Saturday, February 8, 2020

Mooting In Law School - A Weirdly Satisfying Experience

Mooting

Oxford University Press defines it as thus:
"Mooting is the oral presentation of a legal issue or problem against an opposing counsel and before a judge. It is perhaps the closest experience that a student can have whilst at university to appearing in court."

There's always a cycle of emotions that I go through in law school every semester with respect to mooting. It comes in specific stages.

Stage 1: I am sure I don't want to moot. Nope, not mooting this semester.

Stage 2: I read the problem, it's really interesting, but I think I shouldn't moot. Let me concentrate on other things this semester, haha!

Stage 3: Or, should I? Too tempting, but nope, let me just get other things done.

Stage 4: Okay, I think I'll go just as a Researcher. 

Stage 5: Did you ask me if I wanted to do it with you? Cool, let's do it!

And, there we are with a moot problem and two weeks to get our arguments in place. Even if it is an intra-college round, moots have the ability to exert a lot of pressure. It is probably that same pressure that lets us perform with abilities that we didn't really know we had. Nobody I know ever, ever used the two weeks they get for research. Honestly, all my research and drafting of my memorial happens the last 2 days. Even if I start research one week before, I feel that all the effective research cleverly evades me until it's the D-day.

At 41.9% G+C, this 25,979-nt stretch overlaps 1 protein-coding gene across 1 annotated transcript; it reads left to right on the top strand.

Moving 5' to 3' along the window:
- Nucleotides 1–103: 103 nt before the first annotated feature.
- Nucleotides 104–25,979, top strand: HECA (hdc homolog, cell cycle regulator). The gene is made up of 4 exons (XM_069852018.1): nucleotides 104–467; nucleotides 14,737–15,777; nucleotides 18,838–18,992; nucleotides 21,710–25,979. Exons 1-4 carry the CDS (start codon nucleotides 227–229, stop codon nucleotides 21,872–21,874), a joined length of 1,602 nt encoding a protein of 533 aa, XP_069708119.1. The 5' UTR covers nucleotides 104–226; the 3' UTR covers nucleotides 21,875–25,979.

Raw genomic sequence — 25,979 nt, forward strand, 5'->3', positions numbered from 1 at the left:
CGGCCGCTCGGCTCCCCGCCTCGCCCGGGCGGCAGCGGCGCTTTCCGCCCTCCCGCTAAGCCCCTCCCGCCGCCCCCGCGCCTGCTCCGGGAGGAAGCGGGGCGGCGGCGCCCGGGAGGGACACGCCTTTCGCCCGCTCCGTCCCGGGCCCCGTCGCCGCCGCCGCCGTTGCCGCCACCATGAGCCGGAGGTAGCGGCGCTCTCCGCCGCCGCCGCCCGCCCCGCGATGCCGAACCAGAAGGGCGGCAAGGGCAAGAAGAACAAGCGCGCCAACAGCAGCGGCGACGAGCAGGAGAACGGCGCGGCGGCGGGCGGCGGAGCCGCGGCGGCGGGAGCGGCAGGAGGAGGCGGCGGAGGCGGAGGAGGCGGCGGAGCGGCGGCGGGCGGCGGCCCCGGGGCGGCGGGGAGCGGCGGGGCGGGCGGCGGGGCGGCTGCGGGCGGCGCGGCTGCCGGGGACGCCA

Then, why moot? The day you pick your arguments that you have drafted, and stand before the judge in your moot courtroom, as they target every small thing you say and try to bring your case down to ashes, and the way you try to defend it- it's just a great feeling. It's a pleasure to defend what you have argued, and there is a sense of enjoyment and satisfaction that sweeps over you after you are done pleading your arguments in the oral round. 

Whether you've been hammered with questions that you weren't able to answer, or whether you defended all your arguments successfully, it leaves you owning what you did and feeling nice about it. 

Most of us go through a point in the last week where we regret picking up the moot (let's be honest). But, coming out of it successfully gives a satisfaction for me that nothing else really manages to. Mooting, that way, is a weirdly satisfying experience for me. That's why perhaps I manage to perform when under pressure. That's why perhaps that pressure itself is pleasurable as it pushes me to do much, much better.

And, after all that mooting in first rounds, we go back to stage 1: we are sure we don't want to do the second round, haha, who wants to take so much pressure! 

But, when the interesting problem comes out again, we are left thinking: Or, should I?

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